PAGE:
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Urban and Rural Decay Photography: How to Capture the Beauty in the Blight Paperback – 1 Jan 2014
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About the Author
J. Dennis Thomas is a photographer and author based in Austin, TX. He has been photographing a wide assortment of subjects for over two decades and has published over two dozen books and dozens of articles. His photographs have appeared in many prestigious magazines, including Rolling Stone, SPIN, and Country Weekly, and have been displayed in galleries across the country. His fascination with decay photography started in his early career and has continued to develop to this very day.
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What is a DSLR camera, and what should you look for when buying one?
What do proper exposure, f-stops, shutter speed, and noise have to do with your final picture?
What are the benefits of shooting RAW vs. JPEG?
What is the rule of thirds?
What kinds of cameras are in existence; what kinds of cameras can you use for your urbex shooting?
What does a histogram do?
I bought the book hoping it would spend a good chunk of time covering decay-specific composition. Admittedly, SURE, there were a couple of tips and tricks, but they could all easily fit on one 8x11 sheet of paper, and they weren't worth the twenty bucks I spent on the Kindle version of this book.
On the plus side, the book offered lots of photographic examples of rural and urban decay photography, but a google search will get you 50 million times as many results, plus more detailed information on what compositional techniques helped the artist nail the shot.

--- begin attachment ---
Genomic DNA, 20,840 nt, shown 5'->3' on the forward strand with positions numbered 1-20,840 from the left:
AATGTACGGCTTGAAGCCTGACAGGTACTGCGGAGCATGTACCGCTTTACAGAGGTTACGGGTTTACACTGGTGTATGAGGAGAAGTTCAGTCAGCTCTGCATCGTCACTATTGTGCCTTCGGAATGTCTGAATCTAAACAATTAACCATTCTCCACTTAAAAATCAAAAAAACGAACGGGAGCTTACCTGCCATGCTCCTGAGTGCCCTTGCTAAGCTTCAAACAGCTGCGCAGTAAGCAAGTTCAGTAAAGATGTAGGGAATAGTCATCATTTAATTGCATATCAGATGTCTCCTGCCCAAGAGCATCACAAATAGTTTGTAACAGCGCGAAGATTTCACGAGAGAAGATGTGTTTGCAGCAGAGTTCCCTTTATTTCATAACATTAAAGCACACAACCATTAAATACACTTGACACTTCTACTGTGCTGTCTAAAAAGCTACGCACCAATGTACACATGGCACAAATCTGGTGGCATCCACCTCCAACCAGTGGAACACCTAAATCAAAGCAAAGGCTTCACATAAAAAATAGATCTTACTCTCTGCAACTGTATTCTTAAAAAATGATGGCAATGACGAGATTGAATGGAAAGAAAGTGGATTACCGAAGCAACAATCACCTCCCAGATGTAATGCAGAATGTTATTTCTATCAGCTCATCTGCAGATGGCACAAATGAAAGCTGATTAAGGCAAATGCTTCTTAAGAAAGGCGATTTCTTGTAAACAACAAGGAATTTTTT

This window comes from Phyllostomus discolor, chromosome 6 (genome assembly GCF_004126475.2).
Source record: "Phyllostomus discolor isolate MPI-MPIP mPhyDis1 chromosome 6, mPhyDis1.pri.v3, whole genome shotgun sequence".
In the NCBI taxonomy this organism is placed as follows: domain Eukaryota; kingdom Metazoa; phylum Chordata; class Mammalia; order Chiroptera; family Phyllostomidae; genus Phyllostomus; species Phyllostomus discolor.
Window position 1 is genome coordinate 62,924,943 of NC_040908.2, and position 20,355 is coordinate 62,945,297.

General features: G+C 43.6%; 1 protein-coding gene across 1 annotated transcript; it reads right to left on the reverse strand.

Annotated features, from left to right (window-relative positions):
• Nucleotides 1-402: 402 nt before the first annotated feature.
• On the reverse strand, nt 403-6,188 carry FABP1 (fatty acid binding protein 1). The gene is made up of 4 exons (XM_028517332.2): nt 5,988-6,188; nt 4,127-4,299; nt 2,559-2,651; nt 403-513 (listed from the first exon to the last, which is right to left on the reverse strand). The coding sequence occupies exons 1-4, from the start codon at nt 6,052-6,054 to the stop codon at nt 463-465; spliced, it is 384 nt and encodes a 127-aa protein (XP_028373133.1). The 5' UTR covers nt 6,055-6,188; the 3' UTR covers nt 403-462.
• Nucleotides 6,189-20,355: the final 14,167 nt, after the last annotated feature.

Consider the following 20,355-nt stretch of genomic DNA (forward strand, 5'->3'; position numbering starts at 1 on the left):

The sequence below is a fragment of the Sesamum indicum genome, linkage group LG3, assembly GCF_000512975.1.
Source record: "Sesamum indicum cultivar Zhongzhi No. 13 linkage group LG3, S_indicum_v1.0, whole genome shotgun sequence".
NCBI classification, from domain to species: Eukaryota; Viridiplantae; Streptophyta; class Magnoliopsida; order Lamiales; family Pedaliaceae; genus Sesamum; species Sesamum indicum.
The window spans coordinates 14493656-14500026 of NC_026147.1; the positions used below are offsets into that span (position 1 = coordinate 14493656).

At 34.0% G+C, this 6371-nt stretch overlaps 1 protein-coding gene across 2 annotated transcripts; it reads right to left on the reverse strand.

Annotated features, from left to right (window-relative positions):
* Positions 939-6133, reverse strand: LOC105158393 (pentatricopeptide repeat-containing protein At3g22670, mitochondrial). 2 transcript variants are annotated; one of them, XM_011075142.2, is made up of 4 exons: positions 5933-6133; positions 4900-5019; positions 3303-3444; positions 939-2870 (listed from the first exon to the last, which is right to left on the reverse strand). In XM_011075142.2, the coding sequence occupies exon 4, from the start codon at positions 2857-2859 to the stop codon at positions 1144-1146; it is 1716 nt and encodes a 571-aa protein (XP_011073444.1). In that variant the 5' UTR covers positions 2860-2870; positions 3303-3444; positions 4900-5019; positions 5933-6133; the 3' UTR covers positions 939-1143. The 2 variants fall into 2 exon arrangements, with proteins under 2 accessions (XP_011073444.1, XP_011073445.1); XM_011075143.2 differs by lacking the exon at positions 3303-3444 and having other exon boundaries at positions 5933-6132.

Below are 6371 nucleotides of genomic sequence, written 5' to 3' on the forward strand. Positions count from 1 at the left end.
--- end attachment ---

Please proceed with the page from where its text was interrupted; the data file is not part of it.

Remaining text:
Bottom line: if you can answer the questions I listed above that the author talks about, do NOT buy this book. If you know all of those answers, skip the book. I was waiting for this book for months, as an avid and intermediate urban decay photographer, but in the end, I would not buy it again.
The author covers both film and digital photography and sprinkles the phrase "urban decay photography" and "rural decay photography" throughout to remind you of what the book is supposed to be about. He briefly goes into ISO values, types of light, developing film, digital sensors, types of lenses, etc. Basically everything about photography that has nothing to do with shooting urban and rural decay subjects.
It would have been nice if the author gave a few examples of some of the shoots he's done and gone into some of the problems he encountered and how he overcame them. But there's nothing here like that.
A lot of the photos (which include data such as camera used, shutter speed and aperture) seem to have been taken at least 10 years ago. Some of the photos were shot using a Nikon D70 digital camera, which was discontinued in 2006. While there's nothing wrong with using old photos from the files for a book, there's nothing here that jumps out at you. Why were these old photos used? Doesn't the author have any newer photos to include? Are his newer ones not a good?
In fact, many of the photos in this book aren't even of decayed subjects (which the author admits). Some are of old buildings in various stages of disrepair. I guess if you broaden the definition to include not so old buildings that are not well kept as urban and rural decay, then it makes sense. Many of the photos in this book are not even good photos (I read the book on a Kindle Fire HD 6.). The are very static, boring snapshots. There are no photos that I could point to and say "Wow! That's a great photo." They're nice photos and well exposed and post-processed, but there's nothing spectacular here.
I'm not sure who this book is aimed at. Professionals looking to branch into urban and rural decay photography will find no useful information here. Beginners who want to learn about photography in general will only get a brief outline that will probably only serve to confuse them.
I really wanted to like this book because I'm very into the subject. But there is not much to recommend here. Don't waste your money on it.
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